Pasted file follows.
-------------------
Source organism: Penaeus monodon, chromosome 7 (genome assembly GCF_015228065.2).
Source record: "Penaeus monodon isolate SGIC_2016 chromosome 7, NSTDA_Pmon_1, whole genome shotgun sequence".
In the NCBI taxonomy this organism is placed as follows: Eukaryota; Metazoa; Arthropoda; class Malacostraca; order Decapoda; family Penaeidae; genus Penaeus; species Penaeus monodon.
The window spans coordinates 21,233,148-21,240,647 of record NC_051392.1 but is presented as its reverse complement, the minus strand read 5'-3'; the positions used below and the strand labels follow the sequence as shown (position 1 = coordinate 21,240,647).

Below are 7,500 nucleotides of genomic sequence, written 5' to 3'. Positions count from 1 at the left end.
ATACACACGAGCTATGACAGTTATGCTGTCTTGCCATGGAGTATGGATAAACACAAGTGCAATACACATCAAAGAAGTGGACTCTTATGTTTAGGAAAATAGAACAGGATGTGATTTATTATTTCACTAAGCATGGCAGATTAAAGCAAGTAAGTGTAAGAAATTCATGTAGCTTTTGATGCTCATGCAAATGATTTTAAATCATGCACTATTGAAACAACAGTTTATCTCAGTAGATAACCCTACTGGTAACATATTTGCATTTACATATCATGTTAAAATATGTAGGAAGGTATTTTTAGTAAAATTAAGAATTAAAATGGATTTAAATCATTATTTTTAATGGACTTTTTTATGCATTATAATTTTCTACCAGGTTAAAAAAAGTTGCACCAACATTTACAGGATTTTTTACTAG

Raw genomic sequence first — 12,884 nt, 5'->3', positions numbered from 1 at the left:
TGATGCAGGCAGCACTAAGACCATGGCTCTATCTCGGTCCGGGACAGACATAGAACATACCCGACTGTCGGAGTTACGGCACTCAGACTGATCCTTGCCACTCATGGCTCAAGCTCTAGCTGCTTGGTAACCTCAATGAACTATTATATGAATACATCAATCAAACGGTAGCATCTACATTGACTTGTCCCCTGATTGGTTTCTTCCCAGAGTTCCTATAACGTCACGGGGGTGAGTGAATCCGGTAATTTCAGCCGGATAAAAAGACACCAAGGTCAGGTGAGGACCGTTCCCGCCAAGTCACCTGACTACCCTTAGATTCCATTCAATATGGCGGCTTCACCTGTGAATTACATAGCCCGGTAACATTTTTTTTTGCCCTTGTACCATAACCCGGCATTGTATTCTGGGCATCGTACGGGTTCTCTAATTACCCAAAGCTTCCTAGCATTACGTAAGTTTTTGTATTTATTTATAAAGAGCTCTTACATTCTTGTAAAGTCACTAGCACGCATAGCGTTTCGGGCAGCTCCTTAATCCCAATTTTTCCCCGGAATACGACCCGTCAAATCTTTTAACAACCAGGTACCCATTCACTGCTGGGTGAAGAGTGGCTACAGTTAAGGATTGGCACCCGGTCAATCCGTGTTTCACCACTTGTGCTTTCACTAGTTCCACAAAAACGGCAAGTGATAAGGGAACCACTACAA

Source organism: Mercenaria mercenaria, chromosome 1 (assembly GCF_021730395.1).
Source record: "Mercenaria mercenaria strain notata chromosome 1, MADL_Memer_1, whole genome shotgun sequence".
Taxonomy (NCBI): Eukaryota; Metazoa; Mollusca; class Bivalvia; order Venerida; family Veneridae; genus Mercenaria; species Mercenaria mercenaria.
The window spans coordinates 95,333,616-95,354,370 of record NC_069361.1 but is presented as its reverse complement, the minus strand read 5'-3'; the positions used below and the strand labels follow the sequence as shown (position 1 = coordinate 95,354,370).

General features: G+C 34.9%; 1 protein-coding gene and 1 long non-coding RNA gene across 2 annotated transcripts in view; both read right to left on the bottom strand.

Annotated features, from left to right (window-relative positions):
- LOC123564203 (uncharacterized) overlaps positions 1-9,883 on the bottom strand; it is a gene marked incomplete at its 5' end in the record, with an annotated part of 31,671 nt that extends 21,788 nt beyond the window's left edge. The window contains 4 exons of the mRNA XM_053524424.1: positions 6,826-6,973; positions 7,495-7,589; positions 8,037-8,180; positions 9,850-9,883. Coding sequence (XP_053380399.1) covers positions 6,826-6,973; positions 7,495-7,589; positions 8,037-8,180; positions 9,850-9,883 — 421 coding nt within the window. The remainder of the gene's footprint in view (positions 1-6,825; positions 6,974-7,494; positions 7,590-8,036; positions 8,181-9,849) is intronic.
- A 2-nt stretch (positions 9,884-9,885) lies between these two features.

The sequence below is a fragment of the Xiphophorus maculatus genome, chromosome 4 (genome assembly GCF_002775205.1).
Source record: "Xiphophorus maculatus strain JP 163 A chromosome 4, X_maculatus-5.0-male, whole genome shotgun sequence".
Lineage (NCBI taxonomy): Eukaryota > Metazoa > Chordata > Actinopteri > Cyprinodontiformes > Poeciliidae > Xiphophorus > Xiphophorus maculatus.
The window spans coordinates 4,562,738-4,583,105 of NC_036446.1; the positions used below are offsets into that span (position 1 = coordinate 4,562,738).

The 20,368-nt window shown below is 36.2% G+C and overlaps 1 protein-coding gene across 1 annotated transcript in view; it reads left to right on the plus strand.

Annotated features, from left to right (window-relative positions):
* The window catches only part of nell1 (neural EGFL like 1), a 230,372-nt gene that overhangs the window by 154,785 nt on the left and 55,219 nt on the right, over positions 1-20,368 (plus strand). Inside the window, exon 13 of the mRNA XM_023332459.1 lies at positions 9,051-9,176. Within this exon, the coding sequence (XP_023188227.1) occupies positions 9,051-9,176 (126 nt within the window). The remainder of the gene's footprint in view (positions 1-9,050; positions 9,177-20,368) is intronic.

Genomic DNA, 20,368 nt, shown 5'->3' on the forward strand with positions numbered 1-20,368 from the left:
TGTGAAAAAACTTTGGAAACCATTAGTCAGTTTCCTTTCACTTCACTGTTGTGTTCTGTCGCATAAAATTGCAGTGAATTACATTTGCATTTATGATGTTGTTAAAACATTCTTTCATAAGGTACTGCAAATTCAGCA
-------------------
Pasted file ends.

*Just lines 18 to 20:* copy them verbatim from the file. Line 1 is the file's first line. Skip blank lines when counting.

Source record: "Xiphophorus maculatus strain JP 163 A chromosome 4, X_maculatus-5.0-male, whole genome shotgun sequence".
Lineage (NCBI taxonomy): Eukaryota > Metazoa > Chordata > Actinopteri > Cyprinodontiformes > Poeciliidae > Xiphophorus > Xiphophorus maculatus.
The window spans coordinates 4,562,738-4,583,105 of NC_036446.1; the positions used below are offsets into that span (position 1 = coordinate 4,562,738).